I often recommend a Mediterranean-style diet for my patients with high cholesterol because it is the closest to the American Heart Association’s dietary recommendations.


What tips can you provide to help patients keep their cholesterol in check?

Stay active, try to exercise regularly. Work on losing weight if you are overweight. Avoid foods high in saturated fats. Avoid other risk factors that can make cholesterol build up in arteries worse, such as cigarette smoking and high blood pressure. Finally, follow up with your primary care physician regularly to see if you need to have your cholesterol checked.


If you need help keep your cholesterol in check, be sure to request an appointment with your SIMEDHealth physician.


10 Ways to Stay Healthy

10 Ways to Stay Healthy

Staying fit and active can have a very positive impact on your overall health. According to, “Less than 5% of American adults participate in 30 minutes of physical activity each day, and only one in three adults receive the recommended amount of physical activity each week.” On top of that “typical American diets exceed the recommended intake levels or limits in four categories: calories from solid fats and added sugars; refined grains; sodium; and saturated fat. Americans eat less than the recommended amounts of vegetables, fruits, whole-grains, dairy products, and oils.Dr. Shelley Roque from SIMED’s Primary Care wants you to stay healthy. She put together this list of 10 ways to help you stay fit, healthy and improve your quality of living.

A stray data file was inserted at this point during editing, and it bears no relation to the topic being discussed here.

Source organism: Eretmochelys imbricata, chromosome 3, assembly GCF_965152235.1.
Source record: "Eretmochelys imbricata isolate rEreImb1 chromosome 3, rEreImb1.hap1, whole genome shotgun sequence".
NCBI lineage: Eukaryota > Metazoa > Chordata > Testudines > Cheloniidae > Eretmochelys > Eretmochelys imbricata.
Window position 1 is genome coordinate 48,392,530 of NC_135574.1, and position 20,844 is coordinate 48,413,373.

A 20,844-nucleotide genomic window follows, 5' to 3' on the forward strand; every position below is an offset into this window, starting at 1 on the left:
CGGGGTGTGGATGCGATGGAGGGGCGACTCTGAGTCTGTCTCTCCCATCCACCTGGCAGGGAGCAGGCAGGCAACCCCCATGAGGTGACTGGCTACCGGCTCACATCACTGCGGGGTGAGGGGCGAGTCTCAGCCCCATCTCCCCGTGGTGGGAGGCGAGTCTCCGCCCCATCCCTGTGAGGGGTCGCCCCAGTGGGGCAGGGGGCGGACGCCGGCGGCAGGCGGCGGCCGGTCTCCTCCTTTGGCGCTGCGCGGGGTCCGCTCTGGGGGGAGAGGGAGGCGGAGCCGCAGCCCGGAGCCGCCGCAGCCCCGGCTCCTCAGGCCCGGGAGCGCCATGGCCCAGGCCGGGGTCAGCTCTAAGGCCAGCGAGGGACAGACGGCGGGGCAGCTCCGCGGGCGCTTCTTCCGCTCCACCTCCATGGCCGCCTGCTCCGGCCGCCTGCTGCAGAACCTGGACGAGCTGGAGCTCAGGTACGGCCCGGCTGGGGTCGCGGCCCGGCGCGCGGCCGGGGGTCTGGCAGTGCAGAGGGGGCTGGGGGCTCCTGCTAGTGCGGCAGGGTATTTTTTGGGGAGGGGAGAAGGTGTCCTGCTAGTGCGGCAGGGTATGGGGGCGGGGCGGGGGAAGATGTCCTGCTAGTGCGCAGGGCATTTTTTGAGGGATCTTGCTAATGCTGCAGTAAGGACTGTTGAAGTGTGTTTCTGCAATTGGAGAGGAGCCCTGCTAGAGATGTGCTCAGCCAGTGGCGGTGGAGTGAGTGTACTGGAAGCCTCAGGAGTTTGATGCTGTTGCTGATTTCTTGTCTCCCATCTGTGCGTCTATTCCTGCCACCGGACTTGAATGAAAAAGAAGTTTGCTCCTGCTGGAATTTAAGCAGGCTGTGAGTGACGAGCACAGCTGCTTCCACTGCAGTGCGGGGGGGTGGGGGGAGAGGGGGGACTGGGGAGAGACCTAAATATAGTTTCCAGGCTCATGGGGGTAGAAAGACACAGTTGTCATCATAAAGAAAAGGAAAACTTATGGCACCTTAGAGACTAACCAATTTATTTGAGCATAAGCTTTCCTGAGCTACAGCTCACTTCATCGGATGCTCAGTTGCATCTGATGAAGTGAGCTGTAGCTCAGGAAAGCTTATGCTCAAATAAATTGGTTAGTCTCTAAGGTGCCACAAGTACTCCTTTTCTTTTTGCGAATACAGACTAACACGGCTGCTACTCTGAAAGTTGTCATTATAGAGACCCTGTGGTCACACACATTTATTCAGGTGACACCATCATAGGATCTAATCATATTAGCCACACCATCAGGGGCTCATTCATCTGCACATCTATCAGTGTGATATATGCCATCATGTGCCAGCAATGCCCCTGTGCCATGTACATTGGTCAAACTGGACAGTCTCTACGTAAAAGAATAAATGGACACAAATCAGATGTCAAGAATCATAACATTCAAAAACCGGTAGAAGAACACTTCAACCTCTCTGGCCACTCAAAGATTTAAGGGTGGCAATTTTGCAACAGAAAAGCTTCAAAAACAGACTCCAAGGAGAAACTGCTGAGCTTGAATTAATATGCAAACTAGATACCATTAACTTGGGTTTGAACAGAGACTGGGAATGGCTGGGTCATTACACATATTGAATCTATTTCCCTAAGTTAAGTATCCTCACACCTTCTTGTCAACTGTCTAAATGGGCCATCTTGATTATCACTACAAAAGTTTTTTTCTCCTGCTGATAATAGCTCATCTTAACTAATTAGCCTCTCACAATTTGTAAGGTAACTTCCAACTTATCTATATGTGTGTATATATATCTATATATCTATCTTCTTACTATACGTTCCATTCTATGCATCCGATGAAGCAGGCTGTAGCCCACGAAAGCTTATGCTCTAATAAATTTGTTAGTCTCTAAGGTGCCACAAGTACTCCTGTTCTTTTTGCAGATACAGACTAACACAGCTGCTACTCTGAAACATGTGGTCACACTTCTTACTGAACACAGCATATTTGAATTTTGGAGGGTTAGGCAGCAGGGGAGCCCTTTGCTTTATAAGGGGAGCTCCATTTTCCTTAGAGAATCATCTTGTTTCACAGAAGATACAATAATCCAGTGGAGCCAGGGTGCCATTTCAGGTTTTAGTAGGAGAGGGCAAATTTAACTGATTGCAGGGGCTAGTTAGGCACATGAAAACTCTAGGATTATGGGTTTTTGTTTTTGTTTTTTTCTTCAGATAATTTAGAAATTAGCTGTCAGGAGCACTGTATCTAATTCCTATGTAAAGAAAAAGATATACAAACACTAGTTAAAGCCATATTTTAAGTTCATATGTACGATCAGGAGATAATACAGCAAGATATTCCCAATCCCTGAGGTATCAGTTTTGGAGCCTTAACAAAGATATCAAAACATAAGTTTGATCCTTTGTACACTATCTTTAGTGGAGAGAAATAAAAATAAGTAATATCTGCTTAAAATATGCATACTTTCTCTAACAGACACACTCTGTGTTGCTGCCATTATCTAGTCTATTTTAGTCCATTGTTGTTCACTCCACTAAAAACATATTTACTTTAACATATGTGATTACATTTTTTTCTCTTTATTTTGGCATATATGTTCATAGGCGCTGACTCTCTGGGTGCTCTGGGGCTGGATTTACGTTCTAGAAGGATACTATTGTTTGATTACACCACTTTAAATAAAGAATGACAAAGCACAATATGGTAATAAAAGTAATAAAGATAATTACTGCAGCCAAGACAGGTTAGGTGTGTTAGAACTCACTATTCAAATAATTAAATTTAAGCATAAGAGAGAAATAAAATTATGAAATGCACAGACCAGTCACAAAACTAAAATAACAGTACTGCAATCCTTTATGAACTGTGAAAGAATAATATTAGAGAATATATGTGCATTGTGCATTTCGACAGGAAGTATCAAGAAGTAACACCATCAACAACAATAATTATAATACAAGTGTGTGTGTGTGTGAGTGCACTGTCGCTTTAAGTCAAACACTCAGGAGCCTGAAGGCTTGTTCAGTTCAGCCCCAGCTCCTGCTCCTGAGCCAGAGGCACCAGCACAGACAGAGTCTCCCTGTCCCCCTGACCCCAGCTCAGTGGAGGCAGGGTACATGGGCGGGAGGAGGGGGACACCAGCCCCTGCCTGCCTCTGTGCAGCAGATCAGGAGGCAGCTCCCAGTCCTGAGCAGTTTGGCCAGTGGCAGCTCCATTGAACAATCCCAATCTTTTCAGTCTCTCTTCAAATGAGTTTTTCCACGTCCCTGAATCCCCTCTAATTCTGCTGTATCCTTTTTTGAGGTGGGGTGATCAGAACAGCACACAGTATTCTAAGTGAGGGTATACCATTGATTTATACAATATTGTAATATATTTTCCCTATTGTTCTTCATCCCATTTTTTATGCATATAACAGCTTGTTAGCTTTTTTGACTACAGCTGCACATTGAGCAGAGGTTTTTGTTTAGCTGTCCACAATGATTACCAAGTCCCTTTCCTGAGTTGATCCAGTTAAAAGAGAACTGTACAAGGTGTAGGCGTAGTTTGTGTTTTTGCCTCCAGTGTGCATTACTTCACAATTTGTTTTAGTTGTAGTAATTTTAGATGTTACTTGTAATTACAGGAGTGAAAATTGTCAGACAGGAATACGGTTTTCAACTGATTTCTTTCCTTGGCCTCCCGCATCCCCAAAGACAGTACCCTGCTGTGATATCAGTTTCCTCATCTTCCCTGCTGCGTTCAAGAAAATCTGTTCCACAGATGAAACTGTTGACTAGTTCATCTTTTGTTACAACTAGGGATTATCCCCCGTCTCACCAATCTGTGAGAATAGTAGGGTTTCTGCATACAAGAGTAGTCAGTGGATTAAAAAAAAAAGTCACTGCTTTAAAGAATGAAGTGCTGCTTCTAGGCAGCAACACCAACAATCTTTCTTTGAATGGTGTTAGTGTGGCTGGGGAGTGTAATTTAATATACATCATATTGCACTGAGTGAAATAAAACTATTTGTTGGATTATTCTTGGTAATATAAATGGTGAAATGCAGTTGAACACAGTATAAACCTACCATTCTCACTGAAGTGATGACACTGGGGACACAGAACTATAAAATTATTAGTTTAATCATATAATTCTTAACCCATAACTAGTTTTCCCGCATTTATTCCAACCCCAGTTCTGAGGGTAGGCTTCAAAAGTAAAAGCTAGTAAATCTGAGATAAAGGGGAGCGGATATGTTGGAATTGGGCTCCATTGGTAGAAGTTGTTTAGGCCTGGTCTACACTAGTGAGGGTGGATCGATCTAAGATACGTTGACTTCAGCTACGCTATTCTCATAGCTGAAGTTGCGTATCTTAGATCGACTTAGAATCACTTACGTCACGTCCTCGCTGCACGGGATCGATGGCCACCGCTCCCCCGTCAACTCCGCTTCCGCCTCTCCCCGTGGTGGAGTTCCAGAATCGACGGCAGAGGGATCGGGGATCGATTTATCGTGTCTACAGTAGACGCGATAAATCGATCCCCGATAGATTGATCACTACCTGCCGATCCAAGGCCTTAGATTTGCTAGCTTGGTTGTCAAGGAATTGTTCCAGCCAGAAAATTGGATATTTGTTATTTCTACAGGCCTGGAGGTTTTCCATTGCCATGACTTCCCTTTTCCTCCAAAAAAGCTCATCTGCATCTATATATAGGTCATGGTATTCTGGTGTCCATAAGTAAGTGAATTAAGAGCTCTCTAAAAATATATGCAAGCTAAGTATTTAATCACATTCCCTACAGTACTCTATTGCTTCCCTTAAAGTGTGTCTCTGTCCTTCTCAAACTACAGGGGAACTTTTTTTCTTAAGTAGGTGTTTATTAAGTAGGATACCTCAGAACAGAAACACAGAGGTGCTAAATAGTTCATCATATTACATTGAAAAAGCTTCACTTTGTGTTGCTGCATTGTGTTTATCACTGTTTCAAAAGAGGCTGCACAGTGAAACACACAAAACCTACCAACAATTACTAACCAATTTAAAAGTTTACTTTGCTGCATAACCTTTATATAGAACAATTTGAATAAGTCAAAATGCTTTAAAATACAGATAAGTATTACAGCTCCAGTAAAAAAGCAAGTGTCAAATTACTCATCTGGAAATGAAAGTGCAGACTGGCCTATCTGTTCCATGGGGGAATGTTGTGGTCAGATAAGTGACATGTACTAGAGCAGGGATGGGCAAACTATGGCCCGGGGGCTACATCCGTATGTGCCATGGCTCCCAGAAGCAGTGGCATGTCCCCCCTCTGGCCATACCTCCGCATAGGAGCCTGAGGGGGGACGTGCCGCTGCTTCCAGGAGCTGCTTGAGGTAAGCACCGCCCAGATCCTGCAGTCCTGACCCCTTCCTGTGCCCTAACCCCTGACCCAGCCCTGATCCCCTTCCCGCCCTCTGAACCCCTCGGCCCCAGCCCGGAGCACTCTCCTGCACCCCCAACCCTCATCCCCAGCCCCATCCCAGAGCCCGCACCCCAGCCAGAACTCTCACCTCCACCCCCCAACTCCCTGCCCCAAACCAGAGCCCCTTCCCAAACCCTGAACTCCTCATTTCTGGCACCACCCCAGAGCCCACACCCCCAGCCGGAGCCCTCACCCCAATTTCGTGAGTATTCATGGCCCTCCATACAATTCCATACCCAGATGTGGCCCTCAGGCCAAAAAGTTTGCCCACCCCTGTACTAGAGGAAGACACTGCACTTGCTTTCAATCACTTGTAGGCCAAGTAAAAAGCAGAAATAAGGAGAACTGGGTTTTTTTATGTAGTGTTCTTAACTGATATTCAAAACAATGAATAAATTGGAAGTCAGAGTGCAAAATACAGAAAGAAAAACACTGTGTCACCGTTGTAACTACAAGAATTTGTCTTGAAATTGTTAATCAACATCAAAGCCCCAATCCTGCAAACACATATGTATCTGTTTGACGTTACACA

1) Vegetables, fruits, and whole grains are your friends!

Try to get at least five servings of fruits and vegetables every day, and make at least half of all grains whole grains (100% whole wheat bread, brown rice, whole grain cereal) instead of refined grains (white bread, white rice, refined or sweetened cereals).

2) Avoid overeating.

Try to eat slowly with smaller portions. Drinking a glass of water before meals helps to fill the stomach and decrease the time it takes when eating to no longer feel hungry.

3) Avoid sugary drinks and excessive alcohol intake.

Sugar-sweetened beverages are associated with increased weight gain. Drink water instead! If you do drink alcohol, try to drink in moderation. No more than one drink per day for women, and no more than two drinks per day for men.